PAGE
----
Early indications are that statins can help improve scores on memory tests. If pursued over the course of a longer study, this may indeed be of great interest for anyone concerned about memory loss. Providing an easy to use measurement tool is important as well. There will be additional developments to MemCheck in the coming days which will make it even easier to use. We are looking forward to responding to what our users have asked for to improve their experience. Regards.
Cholesterol drug may help reverse Alzheimer's disease
Some dementia patients taking atorvastatin improved on memory tests
Cholesterol-lowering drugs called statins not only delay the progression of Alzheimer's disease, they may even help reverse it, according to a small U.S. study.
"We found that over half of the patients' memory tests were either stable or improved over a period of one year. And they tended to get better the longer they were on the treatment," says Larry Sparks, the lead study investigator and a senior scientist at Sun Health Research, a non-profit research institute in Sun City, Ariz.
He says the findings may open the way to a cocktail approach to treating Alzheimer's disease, in which people would take a combination of several drugs that act in different ways.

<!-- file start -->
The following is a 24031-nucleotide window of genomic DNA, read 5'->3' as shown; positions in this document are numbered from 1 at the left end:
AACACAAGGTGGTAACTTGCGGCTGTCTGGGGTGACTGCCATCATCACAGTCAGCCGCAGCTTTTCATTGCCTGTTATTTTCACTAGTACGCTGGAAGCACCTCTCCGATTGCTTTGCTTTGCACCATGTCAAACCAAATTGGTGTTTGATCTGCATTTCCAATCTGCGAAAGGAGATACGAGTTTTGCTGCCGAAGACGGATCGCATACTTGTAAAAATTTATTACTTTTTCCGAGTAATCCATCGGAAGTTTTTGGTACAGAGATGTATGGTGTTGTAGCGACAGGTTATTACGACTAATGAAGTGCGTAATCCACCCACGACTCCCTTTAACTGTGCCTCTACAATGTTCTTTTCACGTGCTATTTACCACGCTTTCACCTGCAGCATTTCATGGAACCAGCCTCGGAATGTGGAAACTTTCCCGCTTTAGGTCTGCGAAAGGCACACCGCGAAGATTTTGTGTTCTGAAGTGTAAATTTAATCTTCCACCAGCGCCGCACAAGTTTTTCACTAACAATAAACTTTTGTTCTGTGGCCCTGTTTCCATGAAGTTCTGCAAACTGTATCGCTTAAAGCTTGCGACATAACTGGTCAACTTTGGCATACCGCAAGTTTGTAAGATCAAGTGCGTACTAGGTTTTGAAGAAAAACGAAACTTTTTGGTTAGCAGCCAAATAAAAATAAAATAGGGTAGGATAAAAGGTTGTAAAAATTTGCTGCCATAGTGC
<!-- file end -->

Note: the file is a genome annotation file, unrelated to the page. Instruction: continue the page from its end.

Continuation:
The statin study involved about 60 people in the mild to moderate stages of the disease. All received standard treatment with a drug called a cholinesterase inhibitor. In addition, the participants were randomly assigned to receive an inactive (placebo) pill or the cholesterol-lowering drug atorvastatin (marketed as Lipitor).
Over the next year, two-thirds of patients in the statin group showed improvements in measurements of memory, cognition and depression. In contrast, the placebo group showed the expected gradual deterioration on these measurements.
The researchers are now looking at whether the statin reduced levels of damaging deposits called beta-amyloid plaques in the brains of study participants. This would indicate the drug is actually treating the disease itself rather than just the symptoms.
"All our animal studies suggest that if you reduce the cholesterol levels in the brain the production of (beta-amyloid plaques) will go down," Sparks says.
The study was funded by the Institute for the Study on Aging, the philanthropic arm of the Estée Lauder Trust, and by the pharmaceutical company Pfizer.
Pfizer is now funding a larger study involving 600 patients. And Sparks is asking the U.S. National Institutes of Health to approve a third trial of patients with mild cognitive impairment -- the stepping stone toward Alzheimer's.
If statins can delay the onset of Alzheimer's disease in this high-risk group, then research might be funded to test statins as preventives in the general population, Sparks says.
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